My mother said something similiar to me. I was a SAHM with an almost identical set up as you for 6 years but after my third was born I decided to go back part time. I mentioned it to my parents when we were still in the considering it stage and my mum said 'yes it'll be a better example for DD and for the boys if you work'. I was really annoyed. I told her I thought I was a very good example anyway regardless of whether I worked outside the home or not.
I think some people regard working in the home as less valuable. These people ironically regard themselves as feminists, yet devalue work done by other women if it is not paid.
I went back to work because I needed to. I was struggling being at home with three kids. It was too hard and unrelenting. If it gives you satisfaction and you are financially secure (during my SAHM years all savings were in my name) than you don't need to explain yourself to anyone. If you want to give her another chance to apologise then tell her that her comments were hurtful to you. But she may not get it.

Davsmum Thu 23-Jan-14 12:11:36

YANBU

I have many friends who would love to be doing it the way you are. I hate this idea that women are 'supposed' to work even when their children are little. Wanting to be a SAHM is perfectly ok!

Why would you go against what you want to do just to set an example that someone else has decided is the right one?
You are setting a good example by valuing your children!

ButEmilylovedhim Thu 23-Jan-14 12:11:53

And how can you be both 'a domestic slave' and a 'lady who lunches'? What is she on about?!? Maybe she would love to give up paid work but doesn't see that she will ever be able to. If you're resentful of something, it's easier to add some judgement in rather than just admit to yourself, ' I'd quite like what you've got'. Less painful to the self IYSWIM.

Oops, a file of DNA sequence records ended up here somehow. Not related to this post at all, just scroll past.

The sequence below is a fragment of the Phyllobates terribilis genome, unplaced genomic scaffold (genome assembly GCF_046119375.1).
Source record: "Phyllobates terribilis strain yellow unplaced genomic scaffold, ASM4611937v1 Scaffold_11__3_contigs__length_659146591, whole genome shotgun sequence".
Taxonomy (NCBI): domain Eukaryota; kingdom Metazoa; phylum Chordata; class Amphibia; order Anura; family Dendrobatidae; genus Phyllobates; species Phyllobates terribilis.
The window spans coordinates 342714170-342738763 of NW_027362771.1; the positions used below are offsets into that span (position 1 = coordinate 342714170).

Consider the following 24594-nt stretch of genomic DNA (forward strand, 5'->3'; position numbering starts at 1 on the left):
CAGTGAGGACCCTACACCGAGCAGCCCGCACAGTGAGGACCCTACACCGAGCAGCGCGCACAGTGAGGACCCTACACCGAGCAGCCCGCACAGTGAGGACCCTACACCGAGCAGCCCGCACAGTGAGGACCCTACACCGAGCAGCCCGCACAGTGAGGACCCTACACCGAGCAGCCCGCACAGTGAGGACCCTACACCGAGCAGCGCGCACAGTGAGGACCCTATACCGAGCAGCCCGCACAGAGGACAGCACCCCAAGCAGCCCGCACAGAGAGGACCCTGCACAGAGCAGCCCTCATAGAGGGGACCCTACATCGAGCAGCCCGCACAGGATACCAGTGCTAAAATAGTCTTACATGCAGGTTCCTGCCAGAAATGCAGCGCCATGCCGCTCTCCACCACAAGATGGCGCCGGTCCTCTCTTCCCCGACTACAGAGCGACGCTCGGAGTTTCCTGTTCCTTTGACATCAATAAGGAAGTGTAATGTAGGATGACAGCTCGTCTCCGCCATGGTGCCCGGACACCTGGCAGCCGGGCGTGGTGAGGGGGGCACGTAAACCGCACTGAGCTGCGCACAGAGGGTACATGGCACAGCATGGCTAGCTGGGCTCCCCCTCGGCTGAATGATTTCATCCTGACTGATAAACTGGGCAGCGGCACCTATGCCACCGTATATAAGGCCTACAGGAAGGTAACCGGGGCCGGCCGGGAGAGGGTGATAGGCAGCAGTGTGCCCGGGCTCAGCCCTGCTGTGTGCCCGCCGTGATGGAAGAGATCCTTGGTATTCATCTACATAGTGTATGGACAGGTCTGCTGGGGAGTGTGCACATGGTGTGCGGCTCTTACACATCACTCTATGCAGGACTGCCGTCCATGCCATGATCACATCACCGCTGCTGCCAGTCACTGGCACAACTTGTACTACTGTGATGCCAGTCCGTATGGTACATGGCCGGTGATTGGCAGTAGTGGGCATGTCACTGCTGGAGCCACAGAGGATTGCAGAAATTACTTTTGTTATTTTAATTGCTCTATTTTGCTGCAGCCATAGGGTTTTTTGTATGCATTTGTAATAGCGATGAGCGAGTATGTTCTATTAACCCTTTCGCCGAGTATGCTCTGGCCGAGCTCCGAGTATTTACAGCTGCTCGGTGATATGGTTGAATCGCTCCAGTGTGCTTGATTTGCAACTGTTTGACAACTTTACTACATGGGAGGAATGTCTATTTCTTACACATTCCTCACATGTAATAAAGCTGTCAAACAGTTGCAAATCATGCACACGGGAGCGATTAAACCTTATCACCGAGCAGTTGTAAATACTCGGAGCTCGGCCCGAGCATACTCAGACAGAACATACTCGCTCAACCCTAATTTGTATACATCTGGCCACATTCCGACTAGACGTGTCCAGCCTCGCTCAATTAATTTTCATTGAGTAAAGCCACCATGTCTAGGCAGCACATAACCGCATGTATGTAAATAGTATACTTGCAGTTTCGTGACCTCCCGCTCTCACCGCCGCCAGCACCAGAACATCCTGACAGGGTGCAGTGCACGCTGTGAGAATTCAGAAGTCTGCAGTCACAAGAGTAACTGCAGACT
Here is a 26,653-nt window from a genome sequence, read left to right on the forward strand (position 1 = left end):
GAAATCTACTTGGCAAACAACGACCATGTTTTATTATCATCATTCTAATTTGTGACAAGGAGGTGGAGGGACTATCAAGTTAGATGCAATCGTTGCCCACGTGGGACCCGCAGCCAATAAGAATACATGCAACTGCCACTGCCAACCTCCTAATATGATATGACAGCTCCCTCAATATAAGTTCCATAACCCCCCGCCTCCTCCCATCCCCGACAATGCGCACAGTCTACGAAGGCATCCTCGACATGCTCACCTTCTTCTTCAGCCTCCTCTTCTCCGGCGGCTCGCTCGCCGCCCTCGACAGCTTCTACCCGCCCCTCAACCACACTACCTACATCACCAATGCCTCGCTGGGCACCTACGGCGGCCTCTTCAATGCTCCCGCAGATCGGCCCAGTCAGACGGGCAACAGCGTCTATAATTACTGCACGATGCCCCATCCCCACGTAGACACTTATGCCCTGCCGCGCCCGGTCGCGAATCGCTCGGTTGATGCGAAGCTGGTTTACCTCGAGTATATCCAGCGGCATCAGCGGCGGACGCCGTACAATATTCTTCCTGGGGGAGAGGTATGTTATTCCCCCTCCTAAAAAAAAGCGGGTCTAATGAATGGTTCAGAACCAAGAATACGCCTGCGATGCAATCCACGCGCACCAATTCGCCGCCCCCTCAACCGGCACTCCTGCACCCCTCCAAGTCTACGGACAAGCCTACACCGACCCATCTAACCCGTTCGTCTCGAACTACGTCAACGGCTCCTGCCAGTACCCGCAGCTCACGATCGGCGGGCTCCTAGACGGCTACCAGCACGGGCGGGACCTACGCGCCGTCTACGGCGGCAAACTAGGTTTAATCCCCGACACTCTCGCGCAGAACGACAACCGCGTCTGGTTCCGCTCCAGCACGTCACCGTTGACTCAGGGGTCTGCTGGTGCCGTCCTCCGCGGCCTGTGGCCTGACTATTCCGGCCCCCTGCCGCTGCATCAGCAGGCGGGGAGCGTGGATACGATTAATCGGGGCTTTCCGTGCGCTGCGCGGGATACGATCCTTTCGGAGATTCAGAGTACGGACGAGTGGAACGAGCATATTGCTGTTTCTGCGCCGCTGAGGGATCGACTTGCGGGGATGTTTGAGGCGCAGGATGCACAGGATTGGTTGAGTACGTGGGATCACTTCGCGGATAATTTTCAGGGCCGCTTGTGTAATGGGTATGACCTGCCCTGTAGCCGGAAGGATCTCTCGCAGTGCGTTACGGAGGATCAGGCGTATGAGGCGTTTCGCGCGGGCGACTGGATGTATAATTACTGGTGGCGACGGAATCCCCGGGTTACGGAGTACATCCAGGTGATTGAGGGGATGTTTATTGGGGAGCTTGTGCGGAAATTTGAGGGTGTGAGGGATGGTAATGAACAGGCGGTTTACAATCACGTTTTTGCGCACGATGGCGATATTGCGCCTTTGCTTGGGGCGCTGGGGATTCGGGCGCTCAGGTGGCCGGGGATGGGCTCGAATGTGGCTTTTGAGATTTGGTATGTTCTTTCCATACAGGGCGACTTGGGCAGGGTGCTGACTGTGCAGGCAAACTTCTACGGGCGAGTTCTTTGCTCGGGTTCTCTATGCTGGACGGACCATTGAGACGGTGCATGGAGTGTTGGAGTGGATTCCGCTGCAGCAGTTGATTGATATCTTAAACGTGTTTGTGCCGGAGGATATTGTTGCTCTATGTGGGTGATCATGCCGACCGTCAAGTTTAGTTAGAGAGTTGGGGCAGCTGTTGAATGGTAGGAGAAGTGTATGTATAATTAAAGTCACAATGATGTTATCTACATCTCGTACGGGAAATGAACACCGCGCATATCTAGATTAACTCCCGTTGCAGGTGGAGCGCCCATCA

HowlingTrap Thu 23-Jan-14 12:12:29

I'd have struggled not to slap her tbh, i know thats not helpful.

very very rude, when did raising your children become a bad thing?

surely your dh being a hands on dad sets a good example aswell, if you were a pandering wife to a lazy chauvinist then you might have a point , but that doesn't seem to be the case.

Kewcumber Thu 23-Jan-14 12:12:56

being a single woman with a career doesn;t = jealous as a rat.

I was and I was never one teensy tiny bit jealous of friends or family who had children until I wanted one - its a bizarre assumption to make!

But its irrelevant what she thinks - she gets to do what she wants, you get to do what you want, everyone happy. Raising your children to believe that they need to support their family is important but how they do that is really down to what works from them.

But the good old Mumsnet come back would seem appropriate here "Did you mean that to be as offensive as it sounded?".

It sounds as though the agreement you have with your husband is acceptable by both of you, and neither of you have a problem with it.

Therefore your friend is BU, and it's really none of her business what you do with regard to chores etc.

LoonvanBoon Thu 23-Jan-14 12:13:44

Of course YANBU, & you don't need to justify your choice to be a SAHM to your friend or anybody else.

TBH I think you can probably do without friends like that. She's entitled to her opinions, I suppose, but it's just bloody rude & offensive to say the things she said to you.

Did you tell her to mind her own business? I hope I would have done in that situation, but perhaps I'd have been too shocked. Please don't let her make you feel bad about yourself or your choices - they work for your family & are sod all to do with her, or anyone else.

Trooperslane Thu 23-Jan-14 12:13:59

Cheeky cow. It works for your family and you are definitely not setting a bad example and neither is your DH.

biscuit

Iwannalaylikethisforever Thu 23-Jan-14 12:14:26

Your friend has no children so has no experience of your situation. Ignore her. When people makes these remarks to me, it happens sometimes, I delight to saying I'm so lucky I don't need to work, my dh earns enough thanks.